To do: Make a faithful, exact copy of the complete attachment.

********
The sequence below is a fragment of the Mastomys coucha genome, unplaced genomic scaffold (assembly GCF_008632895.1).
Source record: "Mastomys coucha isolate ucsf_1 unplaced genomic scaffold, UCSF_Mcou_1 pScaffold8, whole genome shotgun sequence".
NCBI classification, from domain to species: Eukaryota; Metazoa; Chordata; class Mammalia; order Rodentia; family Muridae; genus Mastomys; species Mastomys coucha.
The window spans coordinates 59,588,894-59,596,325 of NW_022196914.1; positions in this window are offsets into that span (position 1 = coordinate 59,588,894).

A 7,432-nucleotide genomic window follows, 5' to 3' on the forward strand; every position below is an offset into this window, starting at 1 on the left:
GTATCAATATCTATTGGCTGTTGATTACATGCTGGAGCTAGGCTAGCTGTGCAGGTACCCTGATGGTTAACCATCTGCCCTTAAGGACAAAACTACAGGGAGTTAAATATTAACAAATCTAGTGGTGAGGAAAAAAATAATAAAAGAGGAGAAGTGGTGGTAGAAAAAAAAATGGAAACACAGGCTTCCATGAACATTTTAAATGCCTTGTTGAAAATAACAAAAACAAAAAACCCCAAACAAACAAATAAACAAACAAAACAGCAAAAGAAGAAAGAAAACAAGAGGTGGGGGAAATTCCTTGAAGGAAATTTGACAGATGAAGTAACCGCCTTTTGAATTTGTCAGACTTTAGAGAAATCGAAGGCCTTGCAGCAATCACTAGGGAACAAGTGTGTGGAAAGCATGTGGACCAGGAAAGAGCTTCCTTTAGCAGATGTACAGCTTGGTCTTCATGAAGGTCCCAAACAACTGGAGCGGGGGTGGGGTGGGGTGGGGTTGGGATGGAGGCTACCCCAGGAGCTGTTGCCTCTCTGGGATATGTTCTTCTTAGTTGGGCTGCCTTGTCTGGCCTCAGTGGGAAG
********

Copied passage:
The sequence below is a fragment of the Mastomys coucha genome, unplaced genomic scaffold (assembly GCF_008632895.1).
Source record: "Mastomys coucha isolate ucsf_1 unplaced genomic scaffold, UCSF_Mcou_1 pScaffold8, whole genome shotgun sequence".
NCBI classification, from domain to species: Eukaryota; Metazoa; Chordata; class Mammalia; order Rodentia; family Muridae; genus Mastomys; species Mastomys coucha.
The window spans coordinates 59,588,894-59,596,325 of NW_022196914.1; positions in this window are offsets into that span (position 1 = coordinate 59,588,894).

A 7,432-nucleotide genomic window follows, 5' to 3' on the forward strand; every position below is an offset into this window, starting at 1 on the left:
GTATCAATATCTATTGGCTGTTGATTACATGCTGGAGCTAGGCTAGCTGTGCAGGTACCCTGATGGTTAACCATCTGCCCTTAAGGACAAAACTACAGGGAGTTAAATATTAACAAATCTAGTGGTGAGGAAAAAAATAATAAAAGAGGAGAAGTGGTGGTAGAAAAAAAAATGGAAACACAGGCTTCCATGAACATTTTAAATGCCTTGTTGAAAATAACAAAAACAAAAAACCCCAAACAAACAAATAAACAAACAAAACAGCAAAAGAAGAAAGAAAACAAGAGGTGGGGGAAATTCCTTGAAGGAAATTTGACAGATGAAGTAACCGCCTTTTGAATTTGTCAGACTTTAGAGAAATCGAAGGCCTTGCAGCAATCACTAGGGAACAAGTGTGTGGAAAGCATGTGGACCAGGAAAGAGCTTCCTTTAGCAGATGTACAGCTTGGTCTTCATGAAGGTCCCAAACAACTGGAGCGGGGGTGGGGTGGGGTGGGGTTGGGATGGAGGCTACCCCAGGAGCTGTTGCCTCTCTGGGATATGTTCTTCTTAGTTGGGCTGCCTTGTCTGGCCTCAGTGGGAAG